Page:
Running (the World) in Circles
David J. Rothkopf, National Insecurity: American Leadership in an Age of Fear (Public Affairs, 2014)
In the conclusion of my favorite strategy book, The Making of Strategy, the historian Macgregor Knox notes the need for rigorous process at the highest councils of government in order to “weigh imponderables through structured debates that pare away personal, organizational, and national illusions and conceits.” History suggests that the making of sound strategy requires some formal mechanisms to define assumptions and aims clearly, to squarely face the parochial interests of bureaucracy, to accurately weigh strategic options, and to make clear choices about ways and means.
The last decade and beyond suggests that U.S. policy makers have struggled with this challenge, at great cost. We have struggled with our illusions and conceits. Thus, this new book, National Insecurity, is both timely and relevant.
The author of this detailed evaluation of U.S. policy and strategy structure and processes is a credible judge. David Rothkopf is a familiar voice in national security circles, having served in government in the Clinton era, and now as the CEO and editor of the FP Group. He has been a serious student of government decision-making in the past, covering the same ground in Running the World: The Inside Story of the National Security Council and the Architects of American Power. That book displaced John Prados’ Keepers of the Keys as the definitive history of the National Security Council (NSC).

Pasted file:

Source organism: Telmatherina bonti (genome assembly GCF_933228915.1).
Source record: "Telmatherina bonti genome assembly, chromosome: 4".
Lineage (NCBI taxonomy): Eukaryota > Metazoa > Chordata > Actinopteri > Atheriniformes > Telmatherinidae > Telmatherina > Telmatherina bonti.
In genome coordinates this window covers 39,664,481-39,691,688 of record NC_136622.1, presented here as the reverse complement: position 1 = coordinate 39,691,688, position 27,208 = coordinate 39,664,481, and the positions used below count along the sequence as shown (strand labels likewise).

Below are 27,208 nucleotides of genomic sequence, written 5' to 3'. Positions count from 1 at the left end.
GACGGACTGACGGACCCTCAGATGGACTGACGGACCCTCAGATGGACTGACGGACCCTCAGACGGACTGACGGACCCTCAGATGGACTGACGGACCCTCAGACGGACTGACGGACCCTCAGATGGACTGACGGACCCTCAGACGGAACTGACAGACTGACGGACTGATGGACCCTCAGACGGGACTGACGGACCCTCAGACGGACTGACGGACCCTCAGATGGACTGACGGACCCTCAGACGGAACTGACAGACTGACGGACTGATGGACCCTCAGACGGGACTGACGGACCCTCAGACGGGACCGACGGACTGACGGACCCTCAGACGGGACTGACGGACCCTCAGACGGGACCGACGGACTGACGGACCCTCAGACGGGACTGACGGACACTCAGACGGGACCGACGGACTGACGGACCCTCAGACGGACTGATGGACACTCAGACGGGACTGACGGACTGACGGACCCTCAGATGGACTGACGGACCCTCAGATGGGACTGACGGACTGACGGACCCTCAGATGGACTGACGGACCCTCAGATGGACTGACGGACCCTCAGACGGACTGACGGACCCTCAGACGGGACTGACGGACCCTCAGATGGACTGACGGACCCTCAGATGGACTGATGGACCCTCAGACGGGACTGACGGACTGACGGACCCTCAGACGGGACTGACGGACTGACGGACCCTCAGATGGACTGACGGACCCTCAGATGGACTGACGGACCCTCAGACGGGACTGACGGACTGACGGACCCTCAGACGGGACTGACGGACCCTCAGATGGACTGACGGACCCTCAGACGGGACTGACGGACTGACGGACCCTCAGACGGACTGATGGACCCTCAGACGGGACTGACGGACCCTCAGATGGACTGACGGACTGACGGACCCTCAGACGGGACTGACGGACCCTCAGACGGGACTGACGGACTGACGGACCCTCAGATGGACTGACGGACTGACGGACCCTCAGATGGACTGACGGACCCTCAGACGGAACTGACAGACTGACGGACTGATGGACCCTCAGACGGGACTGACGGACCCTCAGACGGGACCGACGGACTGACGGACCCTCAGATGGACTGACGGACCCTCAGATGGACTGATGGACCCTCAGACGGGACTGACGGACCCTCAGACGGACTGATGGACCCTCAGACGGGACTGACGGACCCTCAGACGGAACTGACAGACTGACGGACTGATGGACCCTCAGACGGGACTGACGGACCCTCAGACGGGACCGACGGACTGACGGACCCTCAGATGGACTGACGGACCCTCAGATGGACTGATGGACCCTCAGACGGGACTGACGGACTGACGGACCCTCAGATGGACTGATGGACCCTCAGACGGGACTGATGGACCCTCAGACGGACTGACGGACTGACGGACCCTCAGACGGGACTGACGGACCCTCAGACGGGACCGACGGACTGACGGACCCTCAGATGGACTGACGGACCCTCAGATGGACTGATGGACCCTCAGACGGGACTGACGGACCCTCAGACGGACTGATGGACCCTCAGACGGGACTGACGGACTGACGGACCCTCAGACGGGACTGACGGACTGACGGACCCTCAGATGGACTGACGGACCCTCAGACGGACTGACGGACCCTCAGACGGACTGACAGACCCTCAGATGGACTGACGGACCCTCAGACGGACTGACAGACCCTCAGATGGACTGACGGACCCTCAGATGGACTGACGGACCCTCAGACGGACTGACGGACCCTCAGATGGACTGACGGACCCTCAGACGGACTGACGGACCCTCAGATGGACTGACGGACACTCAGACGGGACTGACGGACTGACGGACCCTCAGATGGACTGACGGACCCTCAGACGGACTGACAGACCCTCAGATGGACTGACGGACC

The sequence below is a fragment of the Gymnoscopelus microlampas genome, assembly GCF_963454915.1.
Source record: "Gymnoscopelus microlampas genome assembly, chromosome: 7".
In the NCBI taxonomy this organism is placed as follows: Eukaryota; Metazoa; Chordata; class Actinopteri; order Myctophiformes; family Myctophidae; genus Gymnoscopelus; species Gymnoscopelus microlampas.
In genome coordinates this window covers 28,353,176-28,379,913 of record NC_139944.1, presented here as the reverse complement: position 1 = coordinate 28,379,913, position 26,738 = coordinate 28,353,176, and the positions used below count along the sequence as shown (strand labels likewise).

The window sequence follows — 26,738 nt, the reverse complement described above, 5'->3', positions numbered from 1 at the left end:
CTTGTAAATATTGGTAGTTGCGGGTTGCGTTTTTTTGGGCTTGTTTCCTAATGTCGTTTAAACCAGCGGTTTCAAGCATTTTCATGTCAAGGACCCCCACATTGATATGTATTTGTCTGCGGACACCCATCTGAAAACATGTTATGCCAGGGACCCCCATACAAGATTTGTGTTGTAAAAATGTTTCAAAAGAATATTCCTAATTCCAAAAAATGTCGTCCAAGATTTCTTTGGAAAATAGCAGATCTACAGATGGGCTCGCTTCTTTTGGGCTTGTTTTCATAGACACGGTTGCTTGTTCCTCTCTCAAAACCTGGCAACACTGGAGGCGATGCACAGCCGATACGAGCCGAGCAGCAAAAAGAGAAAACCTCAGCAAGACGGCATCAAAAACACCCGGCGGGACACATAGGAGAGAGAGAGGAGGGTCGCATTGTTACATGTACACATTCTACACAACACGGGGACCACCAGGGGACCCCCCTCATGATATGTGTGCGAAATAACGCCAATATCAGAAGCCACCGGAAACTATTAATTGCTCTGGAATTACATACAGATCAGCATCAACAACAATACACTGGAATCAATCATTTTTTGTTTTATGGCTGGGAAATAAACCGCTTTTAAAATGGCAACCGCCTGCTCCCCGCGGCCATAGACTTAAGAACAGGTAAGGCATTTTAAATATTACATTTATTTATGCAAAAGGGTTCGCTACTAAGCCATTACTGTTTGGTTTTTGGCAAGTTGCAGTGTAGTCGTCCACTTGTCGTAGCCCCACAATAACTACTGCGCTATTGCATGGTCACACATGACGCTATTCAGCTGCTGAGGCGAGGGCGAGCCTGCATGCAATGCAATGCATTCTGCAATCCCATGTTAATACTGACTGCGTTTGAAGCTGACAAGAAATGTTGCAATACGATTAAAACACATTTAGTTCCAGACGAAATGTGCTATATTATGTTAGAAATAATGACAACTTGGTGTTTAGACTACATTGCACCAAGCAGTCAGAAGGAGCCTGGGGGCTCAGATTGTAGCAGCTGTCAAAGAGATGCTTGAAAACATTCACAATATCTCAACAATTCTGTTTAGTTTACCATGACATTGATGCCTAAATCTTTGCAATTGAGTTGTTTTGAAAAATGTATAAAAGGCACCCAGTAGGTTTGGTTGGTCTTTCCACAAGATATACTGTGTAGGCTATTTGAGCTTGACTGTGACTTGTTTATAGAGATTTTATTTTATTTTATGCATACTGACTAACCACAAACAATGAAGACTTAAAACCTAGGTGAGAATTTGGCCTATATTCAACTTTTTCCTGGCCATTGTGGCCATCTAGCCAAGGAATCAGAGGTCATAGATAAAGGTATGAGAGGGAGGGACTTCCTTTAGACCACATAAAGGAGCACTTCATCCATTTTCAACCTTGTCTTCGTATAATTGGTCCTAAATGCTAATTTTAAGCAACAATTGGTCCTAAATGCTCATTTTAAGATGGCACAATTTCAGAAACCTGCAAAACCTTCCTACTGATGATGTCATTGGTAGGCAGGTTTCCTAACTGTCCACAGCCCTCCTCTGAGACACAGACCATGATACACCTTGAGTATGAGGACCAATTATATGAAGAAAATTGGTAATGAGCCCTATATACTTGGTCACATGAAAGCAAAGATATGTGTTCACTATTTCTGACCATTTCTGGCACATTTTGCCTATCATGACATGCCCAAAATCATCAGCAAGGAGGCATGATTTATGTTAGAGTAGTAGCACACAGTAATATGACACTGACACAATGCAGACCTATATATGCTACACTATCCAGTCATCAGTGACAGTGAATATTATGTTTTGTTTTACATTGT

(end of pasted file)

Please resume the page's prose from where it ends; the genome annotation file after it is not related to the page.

Rothkopf’s latest effort is less historical and more analytical than Running the World, and is focused on improving U.S. policy solutions. The thrust of the book involves Presidential decisions since 9/11. It is not the definitive strategic history of the Global War on Terrorism, or a detailed history of where we stumbled. But it is a fairly critical and almost balanced assessment of two administrations’ efforts to advance U.S. policy objectives in face of an array of challenges from terrorism, Katrina, and the economic meltdown of 2008-09.